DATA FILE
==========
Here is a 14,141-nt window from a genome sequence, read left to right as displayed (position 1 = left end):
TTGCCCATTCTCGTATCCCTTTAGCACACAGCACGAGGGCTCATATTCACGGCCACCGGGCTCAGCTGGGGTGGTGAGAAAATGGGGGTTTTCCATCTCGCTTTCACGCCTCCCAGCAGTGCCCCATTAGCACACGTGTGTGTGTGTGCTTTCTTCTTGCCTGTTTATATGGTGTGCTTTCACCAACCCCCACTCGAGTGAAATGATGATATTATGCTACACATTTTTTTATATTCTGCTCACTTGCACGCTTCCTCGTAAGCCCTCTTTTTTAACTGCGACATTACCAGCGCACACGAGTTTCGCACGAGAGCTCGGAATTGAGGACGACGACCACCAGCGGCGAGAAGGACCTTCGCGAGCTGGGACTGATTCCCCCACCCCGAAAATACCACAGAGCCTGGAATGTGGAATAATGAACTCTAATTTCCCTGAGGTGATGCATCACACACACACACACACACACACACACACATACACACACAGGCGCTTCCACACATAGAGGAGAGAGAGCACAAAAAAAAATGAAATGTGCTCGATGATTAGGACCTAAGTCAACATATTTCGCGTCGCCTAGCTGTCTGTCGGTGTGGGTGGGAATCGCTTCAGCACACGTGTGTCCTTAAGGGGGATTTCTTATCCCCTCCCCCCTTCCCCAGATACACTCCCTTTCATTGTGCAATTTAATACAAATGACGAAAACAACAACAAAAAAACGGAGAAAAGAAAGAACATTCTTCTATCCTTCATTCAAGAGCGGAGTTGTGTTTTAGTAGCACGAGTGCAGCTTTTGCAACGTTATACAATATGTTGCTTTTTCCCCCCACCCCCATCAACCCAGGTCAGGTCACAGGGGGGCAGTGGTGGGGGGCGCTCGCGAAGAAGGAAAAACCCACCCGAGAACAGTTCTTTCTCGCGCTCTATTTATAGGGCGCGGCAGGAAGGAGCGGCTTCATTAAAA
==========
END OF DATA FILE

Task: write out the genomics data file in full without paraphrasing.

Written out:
Here is a 14,141-nt window from a genome sequence, read left to right as displayed (position 1 = left end):
TTGCCCATTCTCGTATCCCTTTAGCACACAGCACGAGGGCTCATATTCACGGCCACCGGGCTCAGCTGGGGTGGTGAGAAAATGGGGGTTTTCCATCTCGCTTTCACGCCTCCCAGCAGTGCCCCATTAGCACACGTGTGTGTGTGTGCTTTCTTCTTGCCTGTTTATATGGTGTGCTTTCACCAACCCCCACTCGAGTGAAATGATGATATTATGCTACACATTTTTTTATATTCTGCTCACTTGCACGCTTCCTCGTAAGCCCTCTTTTTTAACTGCGACATTACCAGCGCACACGAGTTTCGCACGAGAGCTCGGAATTGAGGACGACGACCACCAGCGGCGAGAAGGACCTTCGCGAGCTGGGACTGATTCCCCCACCCCGAAAATACCACAGAGCCTGGAATGTGGAATAATGAACTCTAATTTCCCTGAGGTGATGCATCACACACACACACACACACACACACACACATACACACACAGGCGCTTCCACACATAGAGGAGAGAGAGCACAAAAAAAAATGAAATGTGCTCGATGATTAGGACCTAAGTCAACATATTTCGCGTCGCCTAGCTGTCTGTCGGTGTGGGTGGGAATCGCTTCAGCACACGTGTGTCCTTAAGGGGGATTTCTTATCCCCTCCCCCCTTCCCCAGATACACTCCCTTTCATTGTGCAATTTAATACAAATGACGAAAACAACAACAAAAAAACGGAGAAAAGAAAGAACATTCTTCTATCCTTCATTCAAGAGCGGAGTTGTGTTTTAGTAGCACGAGTGCAGCTTTTGCAACGTTATACAATATGTTGCTTTTTCCCCCCACCCCCATCAACCCAGGTCAGGTCACAGGGGGGCAGTGGTGGGGGGCGCTCGCGAAGAAGGAAAAACCCACCCGAGAACAGTTCTTTCTCGCGCTCTATTTATAGGGCGCGGCAGGAAGGAGCGGCTTCATTAAAA